Much as I like black grapes

O Roma, O brothers

We had the great fortune to speak with Jovanovic’s daughter-in-law Natasha, who told us more about the origins of the anthem and its composer.

In an exclusive interview, Natasha shared a truly remarkable tale about Jovanovic’s lucky escape from a Nazi controlled camp in Serbia.

She explained: “They (the Nazis) were starting to send the Roma to Germany or Poland from Serbia. One day they lined everyone up and said “All Gypsys take one step forward”. As Zarko was about to step forward, a Jewish man quietly held him back. That man saved his life.”

It was Jovanovic’s imprisonment under the Nazi regime that served as a major incentive for writing the anthem, as Natasha revealed: “He was a prisoner of the Germans in Serbia and this inspired him.  He was always very active, and a very wise man.”

The anthem encapsulates the Roma spirit beautifully with reference to coming together as a people (“Now is the time, rise up Roma now”) as well as remembering darker times (“The Black Legions murdered them”). The latter refers to the German SS and the genocide for which they were brutally responsible in the Second World War.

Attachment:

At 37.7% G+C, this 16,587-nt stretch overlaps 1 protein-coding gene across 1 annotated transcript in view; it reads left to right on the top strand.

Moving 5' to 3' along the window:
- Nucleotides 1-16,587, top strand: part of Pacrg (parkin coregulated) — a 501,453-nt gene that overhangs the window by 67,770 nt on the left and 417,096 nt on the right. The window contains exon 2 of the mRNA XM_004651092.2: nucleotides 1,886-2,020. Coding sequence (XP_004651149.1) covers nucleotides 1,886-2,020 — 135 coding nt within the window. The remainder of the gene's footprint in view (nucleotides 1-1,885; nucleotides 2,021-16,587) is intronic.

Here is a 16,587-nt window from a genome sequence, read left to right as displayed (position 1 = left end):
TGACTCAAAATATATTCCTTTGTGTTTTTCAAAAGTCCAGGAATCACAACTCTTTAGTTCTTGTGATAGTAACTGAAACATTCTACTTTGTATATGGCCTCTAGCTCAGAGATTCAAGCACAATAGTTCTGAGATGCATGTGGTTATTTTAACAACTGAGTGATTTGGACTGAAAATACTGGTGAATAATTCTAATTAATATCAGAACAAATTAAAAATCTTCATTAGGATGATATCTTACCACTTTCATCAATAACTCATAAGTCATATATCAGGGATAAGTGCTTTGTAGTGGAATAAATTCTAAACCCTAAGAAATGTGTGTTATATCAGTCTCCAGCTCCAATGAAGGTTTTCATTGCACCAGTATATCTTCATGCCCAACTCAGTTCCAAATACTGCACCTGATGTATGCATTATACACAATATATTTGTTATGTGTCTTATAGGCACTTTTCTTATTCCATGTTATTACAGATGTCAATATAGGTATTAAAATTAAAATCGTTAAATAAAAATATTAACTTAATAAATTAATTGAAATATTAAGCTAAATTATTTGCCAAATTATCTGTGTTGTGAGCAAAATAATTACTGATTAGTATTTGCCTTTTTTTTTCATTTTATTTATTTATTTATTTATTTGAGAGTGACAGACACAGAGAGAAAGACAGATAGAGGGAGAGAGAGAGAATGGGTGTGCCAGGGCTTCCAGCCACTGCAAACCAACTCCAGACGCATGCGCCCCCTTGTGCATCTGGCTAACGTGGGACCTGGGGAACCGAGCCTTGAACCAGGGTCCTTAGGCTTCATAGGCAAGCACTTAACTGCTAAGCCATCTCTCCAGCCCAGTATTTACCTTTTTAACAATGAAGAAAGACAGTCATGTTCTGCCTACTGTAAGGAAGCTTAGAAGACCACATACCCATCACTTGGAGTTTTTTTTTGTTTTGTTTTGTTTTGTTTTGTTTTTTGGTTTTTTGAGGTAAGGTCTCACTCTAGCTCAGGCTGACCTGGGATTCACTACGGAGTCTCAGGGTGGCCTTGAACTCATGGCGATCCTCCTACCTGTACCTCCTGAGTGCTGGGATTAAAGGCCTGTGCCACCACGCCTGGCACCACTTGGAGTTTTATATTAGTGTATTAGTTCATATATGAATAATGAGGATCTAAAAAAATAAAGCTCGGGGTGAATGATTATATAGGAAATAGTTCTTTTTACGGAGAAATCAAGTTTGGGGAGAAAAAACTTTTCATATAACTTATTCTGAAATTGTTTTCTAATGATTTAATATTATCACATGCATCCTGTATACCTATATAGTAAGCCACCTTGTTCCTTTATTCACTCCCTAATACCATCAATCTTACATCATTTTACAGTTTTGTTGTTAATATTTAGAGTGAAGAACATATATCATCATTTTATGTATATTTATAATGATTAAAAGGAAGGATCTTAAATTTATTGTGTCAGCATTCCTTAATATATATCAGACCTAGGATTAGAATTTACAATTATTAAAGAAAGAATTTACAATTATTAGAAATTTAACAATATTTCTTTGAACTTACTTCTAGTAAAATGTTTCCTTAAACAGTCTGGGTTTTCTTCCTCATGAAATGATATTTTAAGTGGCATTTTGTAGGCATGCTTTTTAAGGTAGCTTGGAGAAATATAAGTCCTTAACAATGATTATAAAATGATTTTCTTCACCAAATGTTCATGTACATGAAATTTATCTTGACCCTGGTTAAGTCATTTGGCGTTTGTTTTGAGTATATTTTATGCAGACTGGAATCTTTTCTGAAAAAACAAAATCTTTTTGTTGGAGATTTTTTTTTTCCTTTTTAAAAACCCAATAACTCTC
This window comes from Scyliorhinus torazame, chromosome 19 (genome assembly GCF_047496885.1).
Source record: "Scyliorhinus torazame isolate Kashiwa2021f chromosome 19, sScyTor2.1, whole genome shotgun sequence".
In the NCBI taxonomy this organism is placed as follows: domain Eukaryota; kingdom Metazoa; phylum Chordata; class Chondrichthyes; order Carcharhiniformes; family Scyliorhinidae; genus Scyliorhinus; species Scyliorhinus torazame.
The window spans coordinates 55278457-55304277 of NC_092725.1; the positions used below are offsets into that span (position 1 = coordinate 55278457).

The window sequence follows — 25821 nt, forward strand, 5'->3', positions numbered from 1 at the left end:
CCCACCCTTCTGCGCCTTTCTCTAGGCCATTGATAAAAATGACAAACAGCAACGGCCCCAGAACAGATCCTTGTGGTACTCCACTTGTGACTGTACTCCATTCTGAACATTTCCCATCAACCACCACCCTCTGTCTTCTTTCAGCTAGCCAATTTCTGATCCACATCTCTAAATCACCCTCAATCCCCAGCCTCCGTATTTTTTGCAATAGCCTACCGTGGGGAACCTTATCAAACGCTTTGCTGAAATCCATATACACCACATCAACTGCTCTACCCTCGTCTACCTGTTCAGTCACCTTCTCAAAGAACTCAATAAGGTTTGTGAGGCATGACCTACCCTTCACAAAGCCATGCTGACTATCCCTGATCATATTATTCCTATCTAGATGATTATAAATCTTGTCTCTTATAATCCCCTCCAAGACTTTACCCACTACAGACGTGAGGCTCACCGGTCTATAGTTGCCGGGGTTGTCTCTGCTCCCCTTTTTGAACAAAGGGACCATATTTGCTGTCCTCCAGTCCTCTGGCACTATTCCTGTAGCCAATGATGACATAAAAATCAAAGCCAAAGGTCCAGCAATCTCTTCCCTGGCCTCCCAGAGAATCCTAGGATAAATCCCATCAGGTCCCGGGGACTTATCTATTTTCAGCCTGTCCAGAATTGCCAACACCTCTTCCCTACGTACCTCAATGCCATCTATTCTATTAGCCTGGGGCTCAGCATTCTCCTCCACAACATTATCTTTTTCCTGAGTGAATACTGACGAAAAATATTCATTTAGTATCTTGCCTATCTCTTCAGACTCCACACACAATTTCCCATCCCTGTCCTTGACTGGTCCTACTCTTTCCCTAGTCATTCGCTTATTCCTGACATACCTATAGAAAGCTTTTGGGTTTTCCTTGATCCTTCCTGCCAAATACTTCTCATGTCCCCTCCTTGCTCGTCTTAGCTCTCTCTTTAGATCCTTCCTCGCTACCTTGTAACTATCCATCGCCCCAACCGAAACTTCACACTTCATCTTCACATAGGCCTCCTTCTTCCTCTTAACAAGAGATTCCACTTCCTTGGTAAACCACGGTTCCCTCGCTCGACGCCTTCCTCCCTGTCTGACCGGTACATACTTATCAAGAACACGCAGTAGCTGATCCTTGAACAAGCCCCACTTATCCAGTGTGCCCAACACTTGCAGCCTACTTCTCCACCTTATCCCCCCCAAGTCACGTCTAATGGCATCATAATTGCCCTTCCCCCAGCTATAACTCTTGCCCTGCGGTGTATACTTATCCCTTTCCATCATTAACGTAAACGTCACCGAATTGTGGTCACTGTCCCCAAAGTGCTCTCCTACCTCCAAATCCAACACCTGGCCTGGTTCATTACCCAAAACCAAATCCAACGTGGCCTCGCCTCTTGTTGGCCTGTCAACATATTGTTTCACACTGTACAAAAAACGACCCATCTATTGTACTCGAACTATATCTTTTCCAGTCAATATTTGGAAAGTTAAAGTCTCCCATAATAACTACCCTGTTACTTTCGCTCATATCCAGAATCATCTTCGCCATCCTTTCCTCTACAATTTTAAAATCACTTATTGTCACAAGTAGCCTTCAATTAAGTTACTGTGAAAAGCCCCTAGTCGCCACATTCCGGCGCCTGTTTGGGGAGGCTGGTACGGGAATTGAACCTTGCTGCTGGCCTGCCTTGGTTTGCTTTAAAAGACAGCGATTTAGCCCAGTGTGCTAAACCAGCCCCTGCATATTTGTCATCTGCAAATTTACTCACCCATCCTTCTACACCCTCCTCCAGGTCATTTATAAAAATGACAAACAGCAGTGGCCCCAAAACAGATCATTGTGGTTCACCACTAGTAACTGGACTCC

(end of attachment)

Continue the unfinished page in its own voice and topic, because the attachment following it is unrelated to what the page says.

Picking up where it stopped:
“Gelem, Gelem” can be heard across the world but if you cross from one border to another you will hear a different version of the anthem almost every time.

As Romani people have embraced the countries in which they live, the same can be said of this song. From Sweden to Japan, from classical to rock ‘n’ roll, “Gelem, Gelem” carries the same message of Roma pride but with a unique flavor depending on the origin of the musicians involved.

All of the Romedia Foundation team wishes all Roma around the world a Happy International Roma Day!


In the coming hours you can listen to the versions and flavors of the different Romani anthem versions!

To illustrate this point, we have put together a scintillating selection of the Romani anthem, starting with Macedonia.

Esma Radzepova and the Netherlands Blazers Ensemble during the 1999 New Year’s Concert in the Concertgebouw, Amsterdam.

This clip is of Bojana Fabel, a well-known Macedonian singer, performing in a church in London where she now lives. This is a more traditional rendition of the anthem.

Fabel once sang with the legendary Tose Proeski who died tragically in a car accident in 2008. Devoted fans of the Eurovision Song Contest may also recognise Fabel as she was part of the group XXL who represented Macedonia in 2000 with the song “te ljubam (I love you 100%).